One thing I've noticed on programs that get the elevation data from topographic map data is that they don't take into account how the man-made structures have affected things. On many bridge crossings they show you rising gradually up to the start of the bridge, then falling off a cliff to get down to water level on the crossing itself, and then jumping back up another cliff on the other side. Similarly, when the road construction has leveled the land with cut-throughs of hills and fill-in of valleys the programs tend to overstate the elevation gains.
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Old 07-20-13, 10:18 AM
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I wouldn't let it bother you, you're still climbing and you're still getting faster. Look at the stats and keep them in the back of your head, but listen to your legs.
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Old 07-20-13, 03:12 PM
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My Garmin uses a barometer to measure elevation. GPS receivers can calculate elevation, but it takes some time to get enough measurements to be accurate. The barometer is fast. But a barometer is fooled by wind pressure and by weather changes in pressure.

Mapping software uses the known elevation points on the map to estimate the actual elevation along the road. It's often fooled by roads climbing up the side of steep slopes. Being off by just a few feet can change the grade calculations.

Most GPS software and most mapping sites count every little elevation change in the ride. That's OK as a comparison between rides.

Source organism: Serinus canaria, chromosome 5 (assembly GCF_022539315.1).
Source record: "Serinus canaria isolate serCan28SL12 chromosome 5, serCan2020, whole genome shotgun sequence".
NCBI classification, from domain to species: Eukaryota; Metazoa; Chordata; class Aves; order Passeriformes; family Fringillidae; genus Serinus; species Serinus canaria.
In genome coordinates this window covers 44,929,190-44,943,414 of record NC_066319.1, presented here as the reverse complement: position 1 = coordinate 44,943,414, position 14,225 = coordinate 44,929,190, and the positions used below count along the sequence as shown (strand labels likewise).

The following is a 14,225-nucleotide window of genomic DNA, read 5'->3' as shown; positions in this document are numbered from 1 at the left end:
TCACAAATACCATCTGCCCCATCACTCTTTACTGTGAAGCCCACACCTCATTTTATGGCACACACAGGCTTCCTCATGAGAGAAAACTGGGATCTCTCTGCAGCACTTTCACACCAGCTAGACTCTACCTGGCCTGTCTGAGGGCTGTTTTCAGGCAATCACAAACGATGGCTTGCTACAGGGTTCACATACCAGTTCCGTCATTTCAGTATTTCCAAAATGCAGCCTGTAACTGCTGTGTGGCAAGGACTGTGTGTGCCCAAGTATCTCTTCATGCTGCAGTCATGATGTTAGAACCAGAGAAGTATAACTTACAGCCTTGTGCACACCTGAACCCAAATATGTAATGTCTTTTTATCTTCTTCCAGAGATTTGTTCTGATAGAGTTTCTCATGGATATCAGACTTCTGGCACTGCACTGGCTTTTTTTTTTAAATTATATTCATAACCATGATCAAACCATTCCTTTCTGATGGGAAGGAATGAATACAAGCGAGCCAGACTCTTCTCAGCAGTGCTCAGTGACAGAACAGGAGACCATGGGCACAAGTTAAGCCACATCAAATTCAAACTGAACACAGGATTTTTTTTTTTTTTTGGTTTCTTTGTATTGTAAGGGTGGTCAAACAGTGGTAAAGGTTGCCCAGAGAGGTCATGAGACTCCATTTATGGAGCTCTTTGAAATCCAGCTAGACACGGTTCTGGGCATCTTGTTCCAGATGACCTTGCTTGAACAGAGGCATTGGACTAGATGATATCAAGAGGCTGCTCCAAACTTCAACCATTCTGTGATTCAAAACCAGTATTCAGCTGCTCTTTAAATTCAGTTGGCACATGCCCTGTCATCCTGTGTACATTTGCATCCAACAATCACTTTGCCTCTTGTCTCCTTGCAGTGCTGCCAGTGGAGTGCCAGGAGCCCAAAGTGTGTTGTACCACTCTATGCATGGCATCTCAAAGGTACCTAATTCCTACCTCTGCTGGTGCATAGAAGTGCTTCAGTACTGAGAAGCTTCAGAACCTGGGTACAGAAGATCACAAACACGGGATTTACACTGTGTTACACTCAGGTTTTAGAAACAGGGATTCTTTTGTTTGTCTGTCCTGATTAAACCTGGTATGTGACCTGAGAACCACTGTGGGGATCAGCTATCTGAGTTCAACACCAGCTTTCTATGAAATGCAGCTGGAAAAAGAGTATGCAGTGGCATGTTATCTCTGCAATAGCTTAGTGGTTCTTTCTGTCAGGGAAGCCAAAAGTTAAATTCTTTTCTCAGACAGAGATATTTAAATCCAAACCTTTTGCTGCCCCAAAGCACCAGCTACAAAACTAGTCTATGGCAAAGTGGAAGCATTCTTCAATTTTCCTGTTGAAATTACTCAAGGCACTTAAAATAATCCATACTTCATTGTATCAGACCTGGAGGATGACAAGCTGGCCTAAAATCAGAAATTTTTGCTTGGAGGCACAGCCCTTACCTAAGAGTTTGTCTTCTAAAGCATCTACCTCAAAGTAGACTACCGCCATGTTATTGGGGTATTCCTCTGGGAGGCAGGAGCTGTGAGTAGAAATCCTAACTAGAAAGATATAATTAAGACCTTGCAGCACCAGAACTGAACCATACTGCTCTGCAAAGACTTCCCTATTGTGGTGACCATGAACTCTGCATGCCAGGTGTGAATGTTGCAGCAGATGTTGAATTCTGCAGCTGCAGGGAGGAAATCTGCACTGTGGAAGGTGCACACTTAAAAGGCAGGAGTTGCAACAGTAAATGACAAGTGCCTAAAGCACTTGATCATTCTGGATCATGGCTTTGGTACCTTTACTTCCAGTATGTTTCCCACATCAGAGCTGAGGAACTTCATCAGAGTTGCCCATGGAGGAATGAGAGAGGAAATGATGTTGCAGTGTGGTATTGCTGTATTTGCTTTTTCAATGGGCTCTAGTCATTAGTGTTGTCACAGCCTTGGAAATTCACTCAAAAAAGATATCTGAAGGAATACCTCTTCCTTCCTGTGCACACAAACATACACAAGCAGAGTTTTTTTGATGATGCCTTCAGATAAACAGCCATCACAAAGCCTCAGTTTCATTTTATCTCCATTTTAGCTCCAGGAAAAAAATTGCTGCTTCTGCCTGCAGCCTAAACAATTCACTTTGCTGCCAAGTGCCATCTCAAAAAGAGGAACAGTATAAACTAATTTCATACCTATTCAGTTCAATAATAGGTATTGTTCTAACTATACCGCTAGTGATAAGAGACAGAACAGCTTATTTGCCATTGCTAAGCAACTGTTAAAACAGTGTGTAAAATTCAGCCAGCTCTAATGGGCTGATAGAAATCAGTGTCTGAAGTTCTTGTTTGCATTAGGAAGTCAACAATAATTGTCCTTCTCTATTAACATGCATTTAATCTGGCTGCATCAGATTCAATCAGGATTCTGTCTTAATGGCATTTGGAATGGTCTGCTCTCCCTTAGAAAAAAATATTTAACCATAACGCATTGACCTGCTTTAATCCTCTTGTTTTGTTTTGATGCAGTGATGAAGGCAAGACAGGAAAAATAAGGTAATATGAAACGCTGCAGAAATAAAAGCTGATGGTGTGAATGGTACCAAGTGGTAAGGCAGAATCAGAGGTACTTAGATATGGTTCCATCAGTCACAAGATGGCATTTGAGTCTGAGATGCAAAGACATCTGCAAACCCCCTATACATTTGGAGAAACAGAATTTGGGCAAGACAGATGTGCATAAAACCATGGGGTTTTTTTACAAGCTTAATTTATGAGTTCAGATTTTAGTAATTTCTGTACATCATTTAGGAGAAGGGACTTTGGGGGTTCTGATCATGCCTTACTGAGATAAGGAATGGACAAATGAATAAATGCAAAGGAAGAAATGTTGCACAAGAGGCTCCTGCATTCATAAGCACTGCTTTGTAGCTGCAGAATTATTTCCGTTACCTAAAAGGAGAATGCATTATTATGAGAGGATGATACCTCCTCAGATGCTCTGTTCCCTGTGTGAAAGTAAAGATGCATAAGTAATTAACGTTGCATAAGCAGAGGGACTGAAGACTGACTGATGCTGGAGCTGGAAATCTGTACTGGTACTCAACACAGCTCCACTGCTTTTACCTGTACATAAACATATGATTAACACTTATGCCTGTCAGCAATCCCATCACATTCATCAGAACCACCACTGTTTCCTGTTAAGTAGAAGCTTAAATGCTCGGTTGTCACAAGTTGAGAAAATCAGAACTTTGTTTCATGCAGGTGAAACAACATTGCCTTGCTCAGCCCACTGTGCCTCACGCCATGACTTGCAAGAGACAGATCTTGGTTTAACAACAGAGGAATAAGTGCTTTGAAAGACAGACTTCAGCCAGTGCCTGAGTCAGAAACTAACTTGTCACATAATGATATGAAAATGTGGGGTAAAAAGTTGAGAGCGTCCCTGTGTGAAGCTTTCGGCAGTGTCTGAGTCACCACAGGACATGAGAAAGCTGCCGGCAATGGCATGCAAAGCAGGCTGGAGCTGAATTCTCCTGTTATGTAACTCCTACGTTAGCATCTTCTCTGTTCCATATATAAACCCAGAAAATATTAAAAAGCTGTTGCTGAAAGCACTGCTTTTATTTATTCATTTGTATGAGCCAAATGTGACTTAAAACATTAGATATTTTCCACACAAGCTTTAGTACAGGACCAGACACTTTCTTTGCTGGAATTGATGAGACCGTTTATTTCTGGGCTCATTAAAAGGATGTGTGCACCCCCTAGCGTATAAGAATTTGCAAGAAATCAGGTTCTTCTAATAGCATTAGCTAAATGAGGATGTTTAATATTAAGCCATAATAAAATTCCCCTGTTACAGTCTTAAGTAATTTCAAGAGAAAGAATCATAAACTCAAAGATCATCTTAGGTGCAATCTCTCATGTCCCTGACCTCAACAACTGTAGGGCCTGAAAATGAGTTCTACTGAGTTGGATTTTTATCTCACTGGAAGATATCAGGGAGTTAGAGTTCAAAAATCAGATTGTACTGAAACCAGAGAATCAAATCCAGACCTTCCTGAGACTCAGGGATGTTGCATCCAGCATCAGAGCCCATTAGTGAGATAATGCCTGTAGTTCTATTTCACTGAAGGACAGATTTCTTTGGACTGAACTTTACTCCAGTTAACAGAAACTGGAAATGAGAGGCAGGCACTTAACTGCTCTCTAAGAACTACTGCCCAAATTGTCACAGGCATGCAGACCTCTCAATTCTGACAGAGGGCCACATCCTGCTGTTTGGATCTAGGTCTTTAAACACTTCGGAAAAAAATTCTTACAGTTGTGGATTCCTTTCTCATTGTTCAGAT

But mapmyride has always rounded off small elevation gains. I think they ignore any climb under 10 meters (33 feet). So a rolling ride can show very little elevation on mapmyride. They always show a lot less elevation gain than other sites. I can see their reasons.

It seems that mapmyride averages climbs more if the ride is long. So a 60 mile ride might show a 3% hill, but that same hill on a shorter ride would show the actual steep 8% sections within the climb.

~~~~~~~~~~~~~~~~~~~~~~~~
My Garmin elevation gains are usually quite close the totals that ridewithgps calculates from the maps.

And when I ride up the Blue Ridge Parkway climbs, my Garmin is often within 10 feet of the posted elevation signs at the overlooks. So it's tracking the actual elevation pretty closely. But one day I stopped at a rest stop for a half hour when a cold front blew in. The Garmin's barometer elevation changed by 150 feet while sitting there.

Here's an example ride. The mapping software calculated the thin line as the elevation for this route. It has lots of small jagged rises and dips. The solid green part is the Garmin elevation recording. The road is actually more like the Garmin, with smooth elevation changes.

Both the map and the Garmin readings are within 50 feet of elevation for almost every point in the ride. That's good. ( At mile 16, the mapping software thought the road went over a ridge at the bottom of the valley, but it cut through instead.)


Last edited by rm -rf; 07-20-13 at 03:21 PM.